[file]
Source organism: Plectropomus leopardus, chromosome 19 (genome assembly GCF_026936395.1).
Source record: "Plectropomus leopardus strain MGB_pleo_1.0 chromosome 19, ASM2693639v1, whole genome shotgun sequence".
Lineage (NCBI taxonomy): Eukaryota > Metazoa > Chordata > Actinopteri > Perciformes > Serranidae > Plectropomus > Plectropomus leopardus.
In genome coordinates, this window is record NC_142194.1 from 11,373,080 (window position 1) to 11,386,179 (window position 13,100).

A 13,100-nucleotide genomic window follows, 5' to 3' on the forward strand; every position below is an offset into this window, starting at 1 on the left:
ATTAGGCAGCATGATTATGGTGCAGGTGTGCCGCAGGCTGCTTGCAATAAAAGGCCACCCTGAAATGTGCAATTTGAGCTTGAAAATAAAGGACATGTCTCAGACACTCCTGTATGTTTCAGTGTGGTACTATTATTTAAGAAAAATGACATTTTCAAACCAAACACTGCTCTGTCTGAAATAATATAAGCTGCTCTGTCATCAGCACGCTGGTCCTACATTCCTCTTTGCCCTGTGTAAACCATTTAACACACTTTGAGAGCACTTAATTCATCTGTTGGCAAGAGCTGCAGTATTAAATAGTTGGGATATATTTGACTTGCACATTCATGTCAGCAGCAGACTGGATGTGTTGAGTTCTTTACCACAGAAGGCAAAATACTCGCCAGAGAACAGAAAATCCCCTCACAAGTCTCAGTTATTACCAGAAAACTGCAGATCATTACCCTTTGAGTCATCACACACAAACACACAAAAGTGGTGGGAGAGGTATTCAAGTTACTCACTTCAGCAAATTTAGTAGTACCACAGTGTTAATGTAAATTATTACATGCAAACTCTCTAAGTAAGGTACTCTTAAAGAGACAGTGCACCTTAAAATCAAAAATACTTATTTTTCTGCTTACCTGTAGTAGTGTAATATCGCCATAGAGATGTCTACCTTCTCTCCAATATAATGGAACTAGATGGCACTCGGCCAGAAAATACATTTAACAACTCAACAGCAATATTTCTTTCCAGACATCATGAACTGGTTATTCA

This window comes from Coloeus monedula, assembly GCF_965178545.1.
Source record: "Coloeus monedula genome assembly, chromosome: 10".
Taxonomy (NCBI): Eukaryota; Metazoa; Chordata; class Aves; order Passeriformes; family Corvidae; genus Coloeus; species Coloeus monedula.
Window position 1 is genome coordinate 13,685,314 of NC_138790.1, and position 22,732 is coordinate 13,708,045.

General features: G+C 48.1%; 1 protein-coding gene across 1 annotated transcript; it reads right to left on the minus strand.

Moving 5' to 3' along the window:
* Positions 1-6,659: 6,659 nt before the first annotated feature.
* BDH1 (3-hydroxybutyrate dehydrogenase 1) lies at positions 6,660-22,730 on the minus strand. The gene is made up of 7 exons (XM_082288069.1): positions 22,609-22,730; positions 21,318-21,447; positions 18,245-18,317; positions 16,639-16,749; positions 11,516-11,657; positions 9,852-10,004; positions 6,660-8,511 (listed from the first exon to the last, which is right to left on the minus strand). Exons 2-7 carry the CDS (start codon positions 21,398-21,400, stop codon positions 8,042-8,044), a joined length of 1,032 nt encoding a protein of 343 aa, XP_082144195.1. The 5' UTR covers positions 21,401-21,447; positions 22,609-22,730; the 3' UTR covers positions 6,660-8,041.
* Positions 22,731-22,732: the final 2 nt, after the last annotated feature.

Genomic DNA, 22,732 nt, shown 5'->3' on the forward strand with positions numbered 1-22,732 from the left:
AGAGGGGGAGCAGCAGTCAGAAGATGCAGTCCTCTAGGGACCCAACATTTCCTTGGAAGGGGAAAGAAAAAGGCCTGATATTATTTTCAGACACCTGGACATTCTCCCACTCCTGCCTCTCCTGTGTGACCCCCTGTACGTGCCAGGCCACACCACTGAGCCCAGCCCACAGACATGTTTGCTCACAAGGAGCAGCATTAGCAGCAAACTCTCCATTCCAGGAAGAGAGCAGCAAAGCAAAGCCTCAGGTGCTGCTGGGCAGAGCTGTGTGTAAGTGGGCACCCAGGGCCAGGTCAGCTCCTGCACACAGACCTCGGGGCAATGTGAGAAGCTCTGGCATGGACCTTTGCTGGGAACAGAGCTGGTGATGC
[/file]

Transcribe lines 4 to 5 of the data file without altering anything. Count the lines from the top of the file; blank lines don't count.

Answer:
In genome coordinates, this window is record NC_142194.1 from 11,373,080 (window position 1) to 11,386,179 (window position 13,100).

A 13,100-nucleotide genomic window follows, 5' to 3' on the forward strand; every position below is an offset into this window, starting at 1 on the left: